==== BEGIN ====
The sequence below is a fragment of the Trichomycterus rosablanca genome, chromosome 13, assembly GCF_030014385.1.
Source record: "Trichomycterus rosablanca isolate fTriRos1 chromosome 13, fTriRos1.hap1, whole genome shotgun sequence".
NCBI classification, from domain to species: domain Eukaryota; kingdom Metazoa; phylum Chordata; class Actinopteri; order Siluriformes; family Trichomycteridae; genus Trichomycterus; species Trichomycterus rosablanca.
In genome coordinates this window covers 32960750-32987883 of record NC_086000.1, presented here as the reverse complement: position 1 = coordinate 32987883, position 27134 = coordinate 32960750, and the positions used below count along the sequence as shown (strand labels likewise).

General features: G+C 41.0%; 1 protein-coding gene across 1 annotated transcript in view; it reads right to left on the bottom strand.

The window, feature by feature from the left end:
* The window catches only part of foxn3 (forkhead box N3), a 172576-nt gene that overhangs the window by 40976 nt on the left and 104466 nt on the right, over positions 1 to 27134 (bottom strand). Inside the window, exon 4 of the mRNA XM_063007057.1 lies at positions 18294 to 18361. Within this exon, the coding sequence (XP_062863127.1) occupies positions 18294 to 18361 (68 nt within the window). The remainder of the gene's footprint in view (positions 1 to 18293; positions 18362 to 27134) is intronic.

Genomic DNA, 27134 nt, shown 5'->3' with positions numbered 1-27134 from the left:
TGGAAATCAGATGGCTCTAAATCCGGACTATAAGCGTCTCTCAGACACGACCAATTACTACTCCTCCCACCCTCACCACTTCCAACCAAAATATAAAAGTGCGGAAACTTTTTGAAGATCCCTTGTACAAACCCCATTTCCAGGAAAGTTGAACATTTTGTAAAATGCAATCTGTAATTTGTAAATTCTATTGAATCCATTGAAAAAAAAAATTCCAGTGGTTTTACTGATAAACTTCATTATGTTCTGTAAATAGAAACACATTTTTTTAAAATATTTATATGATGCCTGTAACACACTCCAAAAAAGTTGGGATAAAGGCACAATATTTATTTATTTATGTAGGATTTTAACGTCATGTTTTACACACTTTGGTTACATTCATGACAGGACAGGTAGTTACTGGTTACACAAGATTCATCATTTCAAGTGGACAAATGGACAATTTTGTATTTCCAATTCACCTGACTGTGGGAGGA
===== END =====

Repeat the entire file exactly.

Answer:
The sequence below is a fragment of the Trichomycterus rosablanca genome, chromosome 13, assembly GCF_030014385.1.
Source record: "Trichomycterus rosablanca isolate fTriRos1 chromosome 13, fTriRos1.hap1, whole genome shotgun sequence".
NCBI classification, from domain to species: domain Eukaryota; kingdom Metazoa; phylum Chordata; class Actinopteri; order Siluriformes; family Trichomycteridae; genus Trichomycterus; species Trichomycterus rosablanca.
In genome coordinates this window covers 32960750-32987883 of record NC_086000.1, presented here as the reverse complement: position 1 = coordinate 32987883, position 27134 = coordinate 32960750, and the positions used below count along the sequence as shown (strand labels likewise).

General features: G+C 41.0%; 1 protein-coding gene across 1 annotated transcript in view; it reads right to left on the bottom strand.

The window, feature by feature from the left end:
* The window catches only part of foxn3 (forkhead box N3), a 172576-nt gene that overhangs the window by 40976 nt on the left and 104466 nt on the right, over positions 1 to 27134 (bottom strand). Inside the window, exon 4 of the mRNA XM_063007057.1 lies at positions 18294 to 18361. Within this exon, the coding sequence (XP_062863127.1) occupies positions 18294 to 18361 (68 nt within the window). The remainder of the gene's footprint in view (positions 1 to 18293; positions 18362 to 27134) is intronic.

Genomic DNA, 27134 nt, shown 5'->3' with positions numbered 1-27134 from the left:
TGGAAATCAGATGGCTCTAAATCCGGACTATAAGCGTCTCTCAGACACGACCAATTACTACTCCTCCCACCCTCACCACTTCCAACCAAAATATAAAAGTGCGGAAACTTTTTGAAGATCCCTTGTACAAACCCCATTTCCAGGAAAGTTGAACATTTTGTAAAATGCAATCTGTAATTTGTAAATTCTATTGAATCCATTGAAAAAAAAAATTCCAGTGGTTTTACTGATAAACTTCATTATGTTCTGTAAATAGAAACACATTTTTTTAAAATATTTATATGATGCCTGTAACACACTCCAAAAAAGTTGGGATAAAGGCACAATATTTATTTATTTATGTAGGATTTTAACGTCATGTTTTACACACTTTGGTTACATTCATGACAGGACAGGTAGTTACTGGTTACACAAGATTCATCATTTCAAGTGGACAAATGGACAATTTTGTATTTCCAATTCACCTGACTGTGGGAGGA